TECH bosses were tonight accused of snubbing Theresa May by sending only flunkies to a showdown summit with her in New York.
Two other world leaders also co-hosted the round table clash with her, French President Emmanuel Macron and Italian Premier Paolo Gentiloni.
During it, the trio gave the internet giants a month to devise new systems so they can take down extremist content within two hours of it being posted.
But instead of their founders or chief executives appearing in front of the trio of leaders in the margins of the annual UN General Assembly, the bosses dispatched mid-ranking functionaries and their lawyers.
Google’s billionaire owners Larry Page and Sergey Brin only agreed to send their General Counsel & Senior Vice-President Kent Walker.
Facebook boss Mark Zuckerburg also stayed away, instead putting up his minion Head of Global Policy Monika Bickert.
Microsoft sent Vice President & Deputy General Counsel David Heiner, and Twitter could only manage Public Policy boss Lauren Culbertson.
Senior Tory MPs branded the tech chiefs’ stay away as a purposeful snub.
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Commons Culture Committee chair Damian Collins told The Sun: “We have sent our leaders to talk to them about an issue of global importance.
“If their leaders don’t attend, it is clear the tech companies don’t take it as importantly as we do.
“This is why the government is right to say it will take action against them if they don’t stop spreading these messages of hate.”
Downing Street aides tried to play down the slight.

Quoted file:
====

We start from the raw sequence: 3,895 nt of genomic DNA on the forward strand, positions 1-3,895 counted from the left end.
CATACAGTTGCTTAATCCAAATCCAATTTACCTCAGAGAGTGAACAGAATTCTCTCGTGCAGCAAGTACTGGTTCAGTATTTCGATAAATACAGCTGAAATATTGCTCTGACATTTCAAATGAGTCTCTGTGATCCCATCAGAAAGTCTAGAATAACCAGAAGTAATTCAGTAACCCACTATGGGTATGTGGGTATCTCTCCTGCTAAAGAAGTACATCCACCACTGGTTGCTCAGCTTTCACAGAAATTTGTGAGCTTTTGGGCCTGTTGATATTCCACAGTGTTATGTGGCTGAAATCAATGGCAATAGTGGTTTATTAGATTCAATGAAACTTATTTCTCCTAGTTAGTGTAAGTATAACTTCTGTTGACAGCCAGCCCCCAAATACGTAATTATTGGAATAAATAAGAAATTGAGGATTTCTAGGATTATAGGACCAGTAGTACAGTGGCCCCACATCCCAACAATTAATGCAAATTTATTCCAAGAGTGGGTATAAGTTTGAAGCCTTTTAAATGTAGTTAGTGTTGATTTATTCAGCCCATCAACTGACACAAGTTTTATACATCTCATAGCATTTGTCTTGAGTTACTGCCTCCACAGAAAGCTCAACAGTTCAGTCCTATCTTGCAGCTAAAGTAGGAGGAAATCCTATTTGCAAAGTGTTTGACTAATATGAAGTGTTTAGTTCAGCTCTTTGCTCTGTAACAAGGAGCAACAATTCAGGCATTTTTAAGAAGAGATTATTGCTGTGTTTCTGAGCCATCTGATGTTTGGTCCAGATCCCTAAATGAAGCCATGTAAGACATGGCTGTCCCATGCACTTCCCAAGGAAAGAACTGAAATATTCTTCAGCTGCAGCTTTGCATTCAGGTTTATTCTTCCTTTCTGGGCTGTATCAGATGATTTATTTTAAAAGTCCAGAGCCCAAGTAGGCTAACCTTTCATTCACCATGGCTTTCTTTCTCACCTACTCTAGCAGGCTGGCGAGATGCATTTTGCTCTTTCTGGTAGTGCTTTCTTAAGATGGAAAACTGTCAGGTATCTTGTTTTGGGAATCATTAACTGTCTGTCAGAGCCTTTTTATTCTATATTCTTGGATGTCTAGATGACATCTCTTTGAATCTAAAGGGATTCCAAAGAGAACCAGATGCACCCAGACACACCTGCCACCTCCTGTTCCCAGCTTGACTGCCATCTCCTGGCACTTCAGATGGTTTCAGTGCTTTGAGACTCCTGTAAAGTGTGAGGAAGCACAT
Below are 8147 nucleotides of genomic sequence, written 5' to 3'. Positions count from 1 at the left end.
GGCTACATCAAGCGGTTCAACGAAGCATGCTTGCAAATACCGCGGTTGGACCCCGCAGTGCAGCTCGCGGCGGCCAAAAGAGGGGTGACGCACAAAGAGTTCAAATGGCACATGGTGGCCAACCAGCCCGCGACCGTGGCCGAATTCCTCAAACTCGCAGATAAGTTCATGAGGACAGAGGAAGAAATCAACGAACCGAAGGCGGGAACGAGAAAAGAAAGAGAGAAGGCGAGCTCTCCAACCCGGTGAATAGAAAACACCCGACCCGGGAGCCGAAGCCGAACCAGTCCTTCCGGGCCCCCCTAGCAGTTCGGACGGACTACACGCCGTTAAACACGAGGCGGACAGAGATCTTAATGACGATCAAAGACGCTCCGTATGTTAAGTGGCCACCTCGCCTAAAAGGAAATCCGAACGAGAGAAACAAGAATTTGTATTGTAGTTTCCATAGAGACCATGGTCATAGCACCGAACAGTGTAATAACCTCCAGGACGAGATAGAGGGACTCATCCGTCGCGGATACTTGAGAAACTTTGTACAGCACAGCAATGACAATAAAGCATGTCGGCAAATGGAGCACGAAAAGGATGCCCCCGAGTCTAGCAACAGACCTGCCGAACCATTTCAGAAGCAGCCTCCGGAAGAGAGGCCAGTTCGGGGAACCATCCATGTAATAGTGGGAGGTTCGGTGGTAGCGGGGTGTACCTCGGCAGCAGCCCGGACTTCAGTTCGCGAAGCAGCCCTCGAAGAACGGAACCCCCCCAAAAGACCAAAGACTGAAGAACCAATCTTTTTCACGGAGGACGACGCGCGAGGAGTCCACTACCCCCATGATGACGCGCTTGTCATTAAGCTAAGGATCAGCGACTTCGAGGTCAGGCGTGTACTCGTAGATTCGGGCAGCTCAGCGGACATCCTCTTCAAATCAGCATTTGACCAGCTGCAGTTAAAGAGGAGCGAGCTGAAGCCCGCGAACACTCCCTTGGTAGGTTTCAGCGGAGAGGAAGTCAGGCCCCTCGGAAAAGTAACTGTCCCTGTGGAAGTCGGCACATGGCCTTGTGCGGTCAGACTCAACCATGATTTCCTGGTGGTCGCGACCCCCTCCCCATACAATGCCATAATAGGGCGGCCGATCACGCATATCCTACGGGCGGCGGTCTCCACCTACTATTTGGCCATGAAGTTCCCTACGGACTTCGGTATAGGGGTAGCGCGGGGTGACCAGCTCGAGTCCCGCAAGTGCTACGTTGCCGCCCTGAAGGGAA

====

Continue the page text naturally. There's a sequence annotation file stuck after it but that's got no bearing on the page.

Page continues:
The PM’s official spokesman said: “What matters is we’re engaging at senior level with these companies”.
But a government source added: “It’s very disappointing.
“The tech firms’ cast list shows that by just putting up legal and compliance people, they are attempting to defend themselves rather than actually engaging.”
Also at the New York showdown last night was Sir Martin Sorrell, the British boss of giant advertising company WPP plc.
He also heaped pressure on the tech giants to do more to fight terror or face losing billions in ad revenue.
Tech company bosses sent clear signals last night that they would again refuse Mrs May’s pleas to step up their action.
A senior official at one of America’s biggest internet firms dubbed the PM’s demands as “problematic at best”.
The anonymous figure attacked the British government for failing to come up with an adequate definition of extremism.
And another at the leaders’ meeting, Google’s Mr Walker, insisted the companies needed more help from governments to satisfy the demands.
Dubbing it “a shared challenge”, Mr Walker said: “It is a computer science challenge, when you’re dealing with the scale of the internet.
“We are all doing out part to try and move forward. We can’t do it alone and on our own, we need feedback from government and our users to remove that content.
“Whenever we can locate this material, we are removing it. The challenge is people then re-post it.”